Updated on April 21, 2016
As climate change results in warmer, more acidic waters, all marine life is affected. As with any environmental change, some creatures will benefit, while others will perish. An increasing number of scientific studies indicate that coral will fall, unfortunately, into the latter group.
There are several thousand species of corals, with the majority living in shallow, warm and well-lit areas. These tropical corals build coral reefs that are essential for the survival of millions of animals, plants and microbes. Thousands of coastal communities depend on coral reefs as a source of food and protection from storms, while many countries use coral reefs to drive tourism generating much-needed money and jobs.
Each coral is a community of thousands of individual polyps that secrete calcium carbonate to form a hard skeleton. Although polyps have tentacles that catch prey like shrimps, most energy is sourced from photosynthetic micro-algae called zooxanthellae that live in the tissue of the polyp. Unfortunately, zooxanthellae are very sensitive to changes in temperature, and will die or be expelled from the coral if waters warm too much. This process is called “coral bleaching”.
A study by Alvarez-Filip and colleagues found that abnormally warm water in the late 1990’s caused wide-spread coral bleaching throughout the Caribbean. This caused many corals to die, which greatly reduced the architectural complexity of coral reefs, resulting in loss of shelter and refuge for many commercially important species like lobsters and fish. Because many corals and their symbiotic zooxanthellae are already at their thermal limit, warmer waters resulting from climate change will cause more widespread bleaching and fewer coral reefs.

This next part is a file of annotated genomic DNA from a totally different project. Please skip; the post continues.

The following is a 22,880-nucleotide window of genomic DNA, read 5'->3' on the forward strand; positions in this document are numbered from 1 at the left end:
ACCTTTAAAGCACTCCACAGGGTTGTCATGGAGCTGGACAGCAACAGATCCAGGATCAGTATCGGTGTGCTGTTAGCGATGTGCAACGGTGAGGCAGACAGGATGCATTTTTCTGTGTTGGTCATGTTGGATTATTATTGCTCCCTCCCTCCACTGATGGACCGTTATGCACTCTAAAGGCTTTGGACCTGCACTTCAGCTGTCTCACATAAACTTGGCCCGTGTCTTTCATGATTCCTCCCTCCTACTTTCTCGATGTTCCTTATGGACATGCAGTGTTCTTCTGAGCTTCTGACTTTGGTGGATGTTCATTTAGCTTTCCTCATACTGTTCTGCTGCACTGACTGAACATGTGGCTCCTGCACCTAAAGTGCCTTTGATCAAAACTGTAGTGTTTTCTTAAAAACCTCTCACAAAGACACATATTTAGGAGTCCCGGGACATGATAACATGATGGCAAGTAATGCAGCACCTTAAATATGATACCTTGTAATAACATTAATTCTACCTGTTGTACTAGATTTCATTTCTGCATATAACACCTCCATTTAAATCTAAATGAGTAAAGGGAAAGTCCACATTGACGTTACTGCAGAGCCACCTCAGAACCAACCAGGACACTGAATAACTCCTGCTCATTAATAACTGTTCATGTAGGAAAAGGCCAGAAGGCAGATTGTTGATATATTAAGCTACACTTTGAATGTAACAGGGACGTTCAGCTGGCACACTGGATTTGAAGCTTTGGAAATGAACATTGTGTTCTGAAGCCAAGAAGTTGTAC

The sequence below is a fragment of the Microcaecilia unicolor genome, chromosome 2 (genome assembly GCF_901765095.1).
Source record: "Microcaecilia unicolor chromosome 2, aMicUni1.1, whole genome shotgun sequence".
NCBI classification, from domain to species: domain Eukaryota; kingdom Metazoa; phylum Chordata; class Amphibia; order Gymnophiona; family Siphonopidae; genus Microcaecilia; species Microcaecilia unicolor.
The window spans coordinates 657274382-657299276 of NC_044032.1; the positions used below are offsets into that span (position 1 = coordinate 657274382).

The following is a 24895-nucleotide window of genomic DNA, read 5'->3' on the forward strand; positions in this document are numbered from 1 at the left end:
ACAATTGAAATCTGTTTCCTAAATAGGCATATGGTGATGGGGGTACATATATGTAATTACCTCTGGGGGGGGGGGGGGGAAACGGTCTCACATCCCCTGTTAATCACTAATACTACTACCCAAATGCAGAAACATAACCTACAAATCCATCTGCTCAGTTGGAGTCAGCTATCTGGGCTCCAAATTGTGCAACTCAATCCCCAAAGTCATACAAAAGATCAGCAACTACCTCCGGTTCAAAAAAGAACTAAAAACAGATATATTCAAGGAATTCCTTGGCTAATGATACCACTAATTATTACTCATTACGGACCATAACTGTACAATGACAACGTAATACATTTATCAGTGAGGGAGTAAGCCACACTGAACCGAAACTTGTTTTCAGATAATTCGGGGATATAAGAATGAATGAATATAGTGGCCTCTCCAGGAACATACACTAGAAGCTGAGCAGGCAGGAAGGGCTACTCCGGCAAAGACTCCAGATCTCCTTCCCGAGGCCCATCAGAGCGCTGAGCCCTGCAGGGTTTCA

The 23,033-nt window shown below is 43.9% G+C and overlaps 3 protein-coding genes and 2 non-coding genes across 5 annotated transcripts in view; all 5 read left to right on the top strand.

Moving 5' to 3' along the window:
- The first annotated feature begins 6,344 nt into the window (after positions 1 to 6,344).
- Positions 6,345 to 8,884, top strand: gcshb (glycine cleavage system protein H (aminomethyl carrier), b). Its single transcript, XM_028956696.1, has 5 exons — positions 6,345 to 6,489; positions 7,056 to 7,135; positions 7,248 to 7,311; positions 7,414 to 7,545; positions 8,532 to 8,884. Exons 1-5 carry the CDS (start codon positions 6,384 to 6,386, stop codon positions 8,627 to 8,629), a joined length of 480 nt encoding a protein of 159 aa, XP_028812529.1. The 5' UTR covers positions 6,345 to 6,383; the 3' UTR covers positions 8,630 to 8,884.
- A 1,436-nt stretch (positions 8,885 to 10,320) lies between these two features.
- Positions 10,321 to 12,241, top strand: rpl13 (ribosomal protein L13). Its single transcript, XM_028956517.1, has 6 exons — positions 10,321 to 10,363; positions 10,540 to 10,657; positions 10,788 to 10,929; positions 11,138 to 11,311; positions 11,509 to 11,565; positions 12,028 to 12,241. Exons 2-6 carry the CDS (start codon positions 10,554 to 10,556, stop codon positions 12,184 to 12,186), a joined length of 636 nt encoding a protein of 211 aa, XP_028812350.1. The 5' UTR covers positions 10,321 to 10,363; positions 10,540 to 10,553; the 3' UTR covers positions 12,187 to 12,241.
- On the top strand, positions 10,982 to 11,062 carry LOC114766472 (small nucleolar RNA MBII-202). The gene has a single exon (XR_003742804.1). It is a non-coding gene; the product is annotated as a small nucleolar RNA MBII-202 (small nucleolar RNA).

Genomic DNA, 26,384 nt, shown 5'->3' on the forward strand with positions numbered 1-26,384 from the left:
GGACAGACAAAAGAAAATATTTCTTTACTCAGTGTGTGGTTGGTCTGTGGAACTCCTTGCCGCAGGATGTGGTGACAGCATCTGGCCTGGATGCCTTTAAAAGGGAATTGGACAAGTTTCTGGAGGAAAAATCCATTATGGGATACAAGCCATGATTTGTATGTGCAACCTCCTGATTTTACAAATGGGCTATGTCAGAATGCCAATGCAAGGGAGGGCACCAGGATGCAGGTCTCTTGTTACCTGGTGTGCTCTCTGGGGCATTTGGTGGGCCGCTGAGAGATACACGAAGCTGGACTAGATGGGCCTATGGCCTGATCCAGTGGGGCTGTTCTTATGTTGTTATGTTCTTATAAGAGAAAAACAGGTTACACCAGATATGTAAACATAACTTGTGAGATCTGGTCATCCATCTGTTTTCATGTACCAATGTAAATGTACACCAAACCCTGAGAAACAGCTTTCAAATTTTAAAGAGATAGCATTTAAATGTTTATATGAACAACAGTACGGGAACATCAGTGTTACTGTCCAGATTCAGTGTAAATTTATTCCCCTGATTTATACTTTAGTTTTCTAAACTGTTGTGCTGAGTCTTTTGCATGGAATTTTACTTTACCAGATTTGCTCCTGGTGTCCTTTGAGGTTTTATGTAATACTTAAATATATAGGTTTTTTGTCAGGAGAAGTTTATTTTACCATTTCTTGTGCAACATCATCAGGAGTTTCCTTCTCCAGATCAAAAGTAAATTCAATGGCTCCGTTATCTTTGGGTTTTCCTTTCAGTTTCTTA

Corals are also under attack from “ocean acidification”. Caused by high levels of anthropogenic CO2 that’s absorbed by our oceans making them more acidic (=lower pH), ocean acidification can prevent coral polyps from secreting their calcium carbonate skeleton. A recent study by Silverman and colleagues determined that corals reefs may actually start dissolving when atmospheric CO2 doubles.
Click on the link below to read the scientific papers, though you may need a subscription to the journal to access the full paper.